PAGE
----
These experiences compelled the prince to renounce the common life to find the path beyond birth and death. His father, however, was adamant that he remain in the palace. The prince promised to stay if his father could guarantee four things:

Only under four conditions will I abandon my resolve to leave the householder’s life.

Guarantee my life will last forever; that I will be without sickness or old age, and that all my material wealth will never perish. Then I will respect your order and not leave the householder’s life.

If these four wishes cannot be fulfilled, let me leave the householder’s life. Please do not attempt to thwart me. I am in a burning house. How could you not let me out?”5

The prince did leave the palace to undertake a spiritual quest to solve the problem of existence. Six years later he became a Buddha, a fully Awakened One.

The Noble Truth of Suffering suggests that a deep malaise permeates our life. Everything that we live for, everything that is dear to us will eventually be lost: our fathers and mothers, our sisters and brothers, our sons and daughters, our husbands or wives, and eventually even our own lives. Death takes everything away. This is a very serious matter both because it is inescapable and real, and moreover because paradoxically the inevitability of death gives direction and meaning to life. The Bodhisattva feels a oneness with and resulting great compassion for all beings who undergo suffering. Thus he follows the Buddha’s path to Awakening to help all beings end suffering and attain true happiness.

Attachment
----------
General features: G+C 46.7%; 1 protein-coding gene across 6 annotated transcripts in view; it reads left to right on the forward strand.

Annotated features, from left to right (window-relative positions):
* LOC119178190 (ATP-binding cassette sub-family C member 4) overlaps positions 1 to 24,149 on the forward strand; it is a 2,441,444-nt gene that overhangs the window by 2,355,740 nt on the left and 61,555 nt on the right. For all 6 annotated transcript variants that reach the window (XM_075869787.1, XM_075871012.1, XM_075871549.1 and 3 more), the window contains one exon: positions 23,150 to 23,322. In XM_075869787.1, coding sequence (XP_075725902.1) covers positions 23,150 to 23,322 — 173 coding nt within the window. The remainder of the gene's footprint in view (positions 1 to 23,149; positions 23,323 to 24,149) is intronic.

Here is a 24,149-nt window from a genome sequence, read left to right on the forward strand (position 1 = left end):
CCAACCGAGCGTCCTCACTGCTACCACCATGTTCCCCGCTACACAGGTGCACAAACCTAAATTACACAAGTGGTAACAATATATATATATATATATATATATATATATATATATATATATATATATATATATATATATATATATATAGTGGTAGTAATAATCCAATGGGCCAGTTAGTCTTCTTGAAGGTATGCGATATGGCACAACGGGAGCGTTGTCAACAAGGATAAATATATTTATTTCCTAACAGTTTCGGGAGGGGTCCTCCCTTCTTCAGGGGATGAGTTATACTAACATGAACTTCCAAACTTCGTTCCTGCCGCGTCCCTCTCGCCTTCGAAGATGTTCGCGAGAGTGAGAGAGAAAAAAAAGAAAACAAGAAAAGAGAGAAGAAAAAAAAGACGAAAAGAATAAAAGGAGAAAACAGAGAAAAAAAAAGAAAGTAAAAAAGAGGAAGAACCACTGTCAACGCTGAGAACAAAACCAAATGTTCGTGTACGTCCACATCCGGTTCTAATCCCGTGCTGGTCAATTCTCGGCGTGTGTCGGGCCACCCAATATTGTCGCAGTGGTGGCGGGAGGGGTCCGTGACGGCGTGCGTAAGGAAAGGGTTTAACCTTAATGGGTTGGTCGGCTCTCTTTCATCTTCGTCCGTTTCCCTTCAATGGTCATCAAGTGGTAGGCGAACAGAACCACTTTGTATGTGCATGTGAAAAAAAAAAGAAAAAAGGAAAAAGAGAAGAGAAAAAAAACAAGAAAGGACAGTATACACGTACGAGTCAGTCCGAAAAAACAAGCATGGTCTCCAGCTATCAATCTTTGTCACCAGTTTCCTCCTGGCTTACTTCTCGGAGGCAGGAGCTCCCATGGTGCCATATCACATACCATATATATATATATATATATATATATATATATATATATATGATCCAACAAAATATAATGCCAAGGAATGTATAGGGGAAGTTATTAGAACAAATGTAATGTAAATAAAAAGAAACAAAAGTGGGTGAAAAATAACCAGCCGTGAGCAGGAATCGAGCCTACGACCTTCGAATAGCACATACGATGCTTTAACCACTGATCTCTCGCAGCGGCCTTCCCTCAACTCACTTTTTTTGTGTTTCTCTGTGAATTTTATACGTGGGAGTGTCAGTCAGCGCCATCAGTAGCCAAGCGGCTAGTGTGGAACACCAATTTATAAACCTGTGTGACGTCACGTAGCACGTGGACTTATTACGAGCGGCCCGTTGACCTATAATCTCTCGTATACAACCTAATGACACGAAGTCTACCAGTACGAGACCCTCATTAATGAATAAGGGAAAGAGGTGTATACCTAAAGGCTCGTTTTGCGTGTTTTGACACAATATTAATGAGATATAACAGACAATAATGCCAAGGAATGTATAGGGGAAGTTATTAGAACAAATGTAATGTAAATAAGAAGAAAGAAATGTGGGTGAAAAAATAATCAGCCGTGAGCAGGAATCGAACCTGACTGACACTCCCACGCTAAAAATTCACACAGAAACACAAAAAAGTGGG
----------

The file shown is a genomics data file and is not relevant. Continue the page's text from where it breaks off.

I will be a good doctor for the sick and suffering. I will lead those who have lost their way to the right road. In will be a bright light for those in the dark night. I will enable the poor and destitute to discover hidden treasures. The Bodhisattva impartially benefits all living beings in this manner….

Why is this? Because all Buddhas, the Thus Come Ones,6 take a heart of great compassion as their very substance. Because of living beings they have great compassion. From great compassion the Bodhi-mind is born; and because of the Bodhi-mind,7 they accomplish the Equal and Proper Awakening.8

Therefore, great compassion for all the myriad living beings who are suffering in Samsara is the catalyst for making the profound resolution to become a fully Enlightened Buddha, that is, for generating the Bodhi-mind.